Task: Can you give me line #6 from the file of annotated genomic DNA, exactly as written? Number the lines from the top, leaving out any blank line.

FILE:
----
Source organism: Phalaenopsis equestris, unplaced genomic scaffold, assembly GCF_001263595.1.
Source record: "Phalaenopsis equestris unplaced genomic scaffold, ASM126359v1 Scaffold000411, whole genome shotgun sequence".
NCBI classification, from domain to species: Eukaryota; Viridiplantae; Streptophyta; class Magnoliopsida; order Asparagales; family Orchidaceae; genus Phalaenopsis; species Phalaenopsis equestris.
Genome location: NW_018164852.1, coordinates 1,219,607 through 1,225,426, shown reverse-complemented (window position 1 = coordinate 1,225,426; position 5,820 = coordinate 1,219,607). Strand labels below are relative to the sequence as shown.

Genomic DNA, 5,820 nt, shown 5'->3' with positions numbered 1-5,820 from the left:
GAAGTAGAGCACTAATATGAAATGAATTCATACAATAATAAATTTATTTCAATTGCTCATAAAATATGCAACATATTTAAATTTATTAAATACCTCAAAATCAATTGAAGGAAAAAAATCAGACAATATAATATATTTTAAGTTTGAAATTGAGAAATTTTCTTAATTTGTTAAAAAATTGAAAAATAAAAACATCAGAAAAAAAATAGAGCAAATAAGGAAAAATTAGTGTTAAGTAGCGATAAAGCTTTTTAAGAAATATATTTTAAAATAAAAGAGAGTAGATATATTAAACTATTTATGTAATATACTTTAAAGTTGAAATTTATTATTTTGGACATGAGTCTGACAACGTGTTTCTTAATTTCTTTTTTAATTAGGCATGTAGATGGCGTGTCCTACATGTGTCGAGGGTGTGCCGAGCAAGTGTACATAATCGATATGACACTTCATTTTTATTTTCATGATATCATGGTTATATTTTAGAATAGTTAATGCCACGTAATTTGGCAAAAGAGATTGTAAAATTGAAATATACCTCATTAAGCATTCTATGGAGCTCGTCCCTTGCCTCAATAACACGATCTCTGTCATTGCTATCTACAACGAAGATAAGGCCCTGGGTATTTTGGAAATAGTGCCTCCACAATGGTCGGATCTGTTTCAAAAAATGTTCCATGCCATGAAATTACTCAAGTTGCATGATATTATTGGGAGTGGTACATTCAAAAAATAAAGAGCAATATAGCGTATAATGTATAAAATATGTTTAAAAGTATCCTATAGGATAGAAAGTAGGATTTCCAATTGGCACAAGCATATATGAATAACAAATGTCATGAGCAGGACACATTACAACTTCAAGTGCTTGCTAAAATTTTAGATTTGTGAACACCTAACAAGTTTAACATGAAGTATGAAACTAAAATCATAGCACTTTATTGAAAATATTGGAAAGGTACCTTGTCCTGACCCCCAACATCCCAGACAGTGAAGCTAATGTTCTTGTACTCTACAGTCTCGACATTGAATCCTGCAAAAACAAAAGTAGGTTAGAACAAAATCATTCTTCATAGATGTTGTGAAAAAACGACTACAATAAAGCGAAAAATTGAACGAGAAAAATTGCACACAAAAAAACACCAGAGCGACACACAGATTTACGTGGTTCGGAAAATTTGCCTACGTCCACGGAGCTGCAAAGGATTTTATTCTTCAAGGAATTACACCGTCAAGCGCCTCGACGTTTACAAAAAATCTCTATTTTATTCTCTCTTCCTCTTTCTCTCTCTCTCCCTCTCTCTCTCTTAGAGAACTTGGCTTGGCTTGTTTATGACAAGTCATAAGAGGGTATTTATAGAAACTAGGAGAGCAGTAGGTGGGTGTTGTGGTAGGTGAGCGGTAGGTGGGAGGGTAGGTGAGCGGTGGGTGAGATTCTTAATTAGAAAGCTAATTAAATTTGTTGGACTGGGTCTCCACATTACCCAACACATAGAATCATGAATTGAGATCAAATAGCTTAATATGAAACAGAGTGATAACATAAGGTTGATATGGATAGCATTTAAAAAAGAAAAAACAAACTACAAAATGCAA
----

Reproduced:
GAAGTAGAGCACTAATATGAAATGAATTCATACAATAATAAATTTATTTCAATTGCTCATAAAATATGCAACATATTTAAATTTATTAAATACCTCAAAATCAATTGAAGGAAAAAAATCAGACAATATAATATATTTTAAGTTTGAAATTGAGAAATTTTCTTAATTTGTTAAAAAATTGAAAAATAAAAACATCAGAAAAAAAATAGAGCAAATAAGGAAAAATTAGTGTTAAGTAGCGATAAAGCTTTTTAAGAAATATATTTTAAAATAAAAGAGAGTAGATATATTAAACTATTTATGTAATATACTTTAAAGTTGAAATTTATTATTTTGGACATGAGTCTGACAACGTGTTTCTTAATTTCTTTTTTAATTAGGCATGTAGATGGCGTGTCCTACATGTGTCGAGGGTGTGCCGAGCAAGTGTACATAATCGATATGACACTTCATTTTTATTTTCATGATATCATGGTTATATTTTAGAATAGTTAATGCCACGTAATTTGGCAAAAGAGATTGTAAAATTGAAATATACCTCATTAAGCATTCTATGGAGCTCGTCCCTTGCCTCAATAACACGATCTCTGTCATTGCTATCTACAACGAAGATAAGGCCCTGGGTATTTTGGAAATAGTGCCTCCACAATGGTCGGATCTGTTTCAAAAAATGTTCCATGCCATGAAATTACTCAAGTTGCATGATATTATTGGGAGTGGTACATTCAAAAAATAAAGAGCAATATAGCGTATAATGTATAAAATATGTTTAAAAGTATCCTATAGGATAGAAAGTAGGATTTCCAATTGGCACAAGCATATATGAATAACAAATGTCATGAGCAGGACACATTACAACTTCAAGTGCTTGCTAAAATTTTAGATTTGTGAACACCTAACAAGTTTAACATGAAGTATGAAACTAAAATCATAGCACTTTATTGAAAATATTGGAAAGGTACCTTGTCCTGACCCCCAACATCCCAGACAGTGAAGCTAATGTTCTTGTACTCTACAGTCTCGACATTGAATCCTGCAAAAACAAAAGTAGGTTAGAACAAAATCATTCTTCATAGATGTTGTGAAAAAACGACTACAATAAAGCGAAAAATTGAACGAGAAAAATTGCACACAAAAAAACACCAGAGCGACACACAGATTTACGTGGTTCGGAAAATTTGCCTACGTCCACGGAGCTGCAAAGGATTTTATTCTTCAAGGAATTACACCGTCAAGCGCCTCGACGTTTACAAAAAATCTCTATTTTATTCTCTCTTCCTCTTTCTCTCTCTCTCCCTCTCTCTCTCTTAGAGAACTTGGCTTGGCTTGTTTATGACAAGTCATAAGAGGGTATTTATAGAAACTAGGAGAGCAGTAGGTGGGTGTTGTGGTAGGTGAGCGGTAGGTGGGAGGGTAGGTGAGCGGTGGGTGAGATTCTTAATTAGAAAGCTAATTAAATTTGTTGGACTGGGTCTCCACATTACCCAACACATAGAATCATGAATTGAGATCAAATAGCTTAATATGAAACAGAGTGATAACATAAGGTTGATATGGATAGCATTTAAAAAAGAAAAAACAAACTACAAAATGCAA